Achieving By Understanding
History has taught us time and again that peace cannot be kept by force; it can only be achieved by understanding. In the situation between Israel and Palestine, this does not seem to be happening and it is probably because tempers are hot and what has happened in the past has not been forgotten. Personally, as an Israeli citizen, I do not see how it is possible to forget the tremendous number of soldiers that fell in Israel’s wars for peace.
“Surviving Peace” asks Israelis and Palestinians (extremely resourceful and innovative peoples in every other field of endeavor) why they suffer from dull and nonproductive thinking, lack of imagination and innovation when it comes to achieving peace with each other.
Director Josef Avesar draws on his own experiences as an Israeli-Jewish-Arab-American to nvestigate the controversy and suggest a way out. The film was shot in Israel, the West Bank, Gaza, and the United States and goes deeply into the core issues driving the conflict between Israelis and Palestinians and
proposes that the two sides, as well as the U.S. and the international community, cease from attempting to repeat formulas for peace that have already failed in the past and proposes the creation of a third independent government, a confederation for the people of Israel and Palestine, to solve problems together while each retains its own original government. It even proposes constitutional arrangements that will allow the two sides to cooperate without sacrificing core needs or their desire for national sovereignty. The documentary argues that the best way to resolve the conflict is to emphasize what the two sides have in common, instead of what sets them apart. The film challenges basic beliefs by revealing a path to a just and lasting peace.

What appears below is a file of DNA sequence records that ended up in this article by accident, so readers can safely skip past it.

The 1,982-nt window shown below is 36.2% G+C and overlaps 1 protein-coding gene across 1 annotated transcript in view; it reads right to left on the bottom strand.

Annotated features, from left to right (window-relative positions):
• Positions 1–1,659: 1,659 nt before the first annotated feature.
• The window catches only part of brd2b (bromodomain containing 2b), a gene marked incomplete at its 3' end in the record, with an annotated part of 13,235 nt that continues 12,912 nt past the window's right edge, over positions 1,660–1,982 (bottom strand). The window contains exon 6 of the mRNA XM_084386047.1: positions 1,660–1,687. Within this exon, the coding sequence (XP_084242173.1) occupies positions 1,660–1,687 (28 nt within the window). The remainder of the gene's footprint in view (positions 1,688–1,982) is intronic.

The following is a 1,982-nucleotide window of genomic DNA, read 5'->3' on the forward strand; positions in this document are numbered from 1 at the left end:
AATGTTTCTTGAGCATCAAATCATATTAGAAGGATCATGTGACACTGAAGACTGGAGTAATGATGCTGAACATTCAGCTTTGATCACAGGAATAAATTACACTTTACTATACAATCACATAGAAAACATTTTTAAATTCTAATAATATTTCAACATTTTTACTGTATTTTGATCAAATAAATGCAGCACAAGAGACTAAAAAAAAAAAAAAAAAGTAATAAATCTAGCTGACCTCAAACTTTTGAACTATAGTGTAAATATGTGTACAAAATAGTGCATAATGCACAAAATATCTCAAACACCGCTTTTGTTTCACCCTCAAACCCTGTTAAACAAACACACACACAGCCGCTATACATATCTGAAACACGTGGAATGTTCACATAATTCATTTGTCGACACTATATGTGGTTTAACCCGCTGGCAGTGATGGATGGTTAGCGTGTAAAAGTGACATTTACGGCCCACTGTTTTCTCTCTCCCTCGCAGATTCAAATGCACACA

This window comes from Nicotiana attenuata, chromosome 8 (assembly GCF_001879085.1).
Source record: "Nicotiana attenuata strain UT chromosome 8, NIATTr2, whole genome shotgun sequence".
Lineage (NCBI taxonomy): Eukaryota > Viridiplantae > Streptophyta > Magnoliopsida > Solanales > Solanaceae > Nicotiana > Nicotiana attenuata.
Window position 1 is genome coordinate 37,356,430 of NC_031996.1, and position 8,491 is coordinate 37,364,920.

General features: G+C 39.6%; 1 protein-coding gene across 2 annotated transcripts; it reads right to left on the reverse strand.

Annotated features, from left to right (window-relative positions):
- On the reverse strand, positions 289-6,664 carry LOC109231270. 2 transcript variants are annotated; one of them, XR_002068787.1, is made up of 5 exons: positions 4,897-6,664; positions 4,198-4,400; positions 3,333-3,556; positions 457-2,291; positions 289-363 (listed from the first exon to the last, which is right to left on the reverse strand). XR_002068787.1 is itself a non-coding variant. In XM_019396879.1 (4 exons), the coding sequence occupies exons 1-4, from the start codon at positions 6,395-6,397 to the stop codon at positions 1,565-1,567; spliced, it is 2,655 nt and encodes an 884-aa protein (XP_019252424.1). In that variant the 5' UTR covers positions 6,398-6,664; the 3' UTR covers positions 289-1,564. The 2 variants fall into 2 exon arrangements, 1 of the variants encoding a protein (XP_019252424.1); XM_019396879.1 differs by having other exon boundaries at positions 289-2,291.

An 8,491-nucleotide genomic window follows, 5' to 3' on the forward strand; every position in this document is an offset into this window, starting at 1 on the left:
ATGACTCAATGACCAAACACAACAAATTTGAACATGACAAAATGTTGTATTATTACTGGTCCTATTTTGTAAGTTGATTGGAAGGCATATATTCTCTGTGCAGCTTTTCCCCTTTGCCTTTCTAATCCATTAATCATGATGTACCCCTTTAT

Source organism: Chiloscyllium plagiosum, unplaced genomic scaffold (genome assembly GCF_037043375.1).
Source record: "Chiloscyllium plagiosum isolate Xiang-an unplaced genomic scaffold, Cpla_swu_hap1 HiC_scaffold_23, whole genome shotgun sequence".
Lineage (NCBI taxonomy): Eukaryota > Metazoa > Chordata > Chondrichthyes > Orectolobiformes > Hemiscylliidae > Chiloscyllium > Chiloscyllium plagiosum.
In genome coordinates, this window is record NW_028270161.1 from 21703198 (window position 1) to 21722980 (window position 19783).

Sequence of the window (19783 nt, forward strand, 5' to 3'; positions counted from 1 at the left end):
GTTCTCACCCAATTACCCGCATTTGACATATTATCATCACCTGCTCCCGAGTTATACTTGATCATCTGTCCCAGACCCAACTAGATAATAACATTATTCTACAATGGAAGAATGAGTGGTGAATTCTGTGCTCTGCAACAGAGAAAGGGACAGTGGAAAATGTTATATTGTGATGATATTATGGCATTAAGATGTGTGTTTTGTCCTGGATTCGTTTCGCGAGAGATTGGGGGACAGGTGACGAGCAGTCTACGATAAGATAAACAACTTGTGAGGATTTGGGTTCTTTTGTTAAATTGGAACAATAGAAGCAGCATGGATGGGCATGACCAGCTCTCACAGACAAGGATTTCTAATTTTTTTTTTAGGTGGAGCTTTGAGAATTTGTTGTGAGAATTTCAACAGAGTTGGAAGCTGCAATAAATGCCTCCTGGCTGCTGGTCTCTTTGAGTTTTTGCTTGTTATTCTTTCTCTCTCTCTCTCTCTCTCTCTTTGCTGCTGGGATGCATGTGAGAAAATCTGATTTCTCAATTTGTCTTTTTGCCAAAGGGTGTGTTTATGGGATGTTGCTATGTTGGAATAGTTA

The Israeli-Palestinian conflict is already over a century old and is one of the world’s major sources of instability. Attempts to make peace have perpetuated hatred and violence and the prevailing Two State formula has proven a failure. The “Peace Makers” seem to be moving in the wrong direction, thus causing scholars to question whether the Two-State formula is dead.
Israelis and Palestinians share similar cultural, historic and biblical roots, but remain distant. Yet even with the physical and emotional estrangement; the two maintain a fascination and mystical attraction to one another. Their conflict has gone on for so long that the world seems to accept it as permanent., Israelis and Palestinians are interwoven in their violence and animosity for each other
Surviving Peace features candid interviews with major Israeli and Palestinian leaders, along with government officials and thinkers; some of who make surprising admissions. “Israelis and the Palestinians are both extremely resourceful and innovative people in every other field of endeavor but when it comes to peace, they have to deal with “stagnated thinking and lack of innovation”. The film offers a solution and will change the way you think about the conflict.
We see and hear interviews with Uri Avneri, Israeli writer and founder of the Gush Shalom peace movement; Muhammad al-Madani, head of the Palestinian ministry for ‘interaction with Israeli society,’ Israeli Statesman and scholar Dr. Yossi Beilin, and Palestinian diplomat Saeb Muhammad Salih Erekat who served as chief of the PLO Steering and Monitoring Committee until 2011 among others.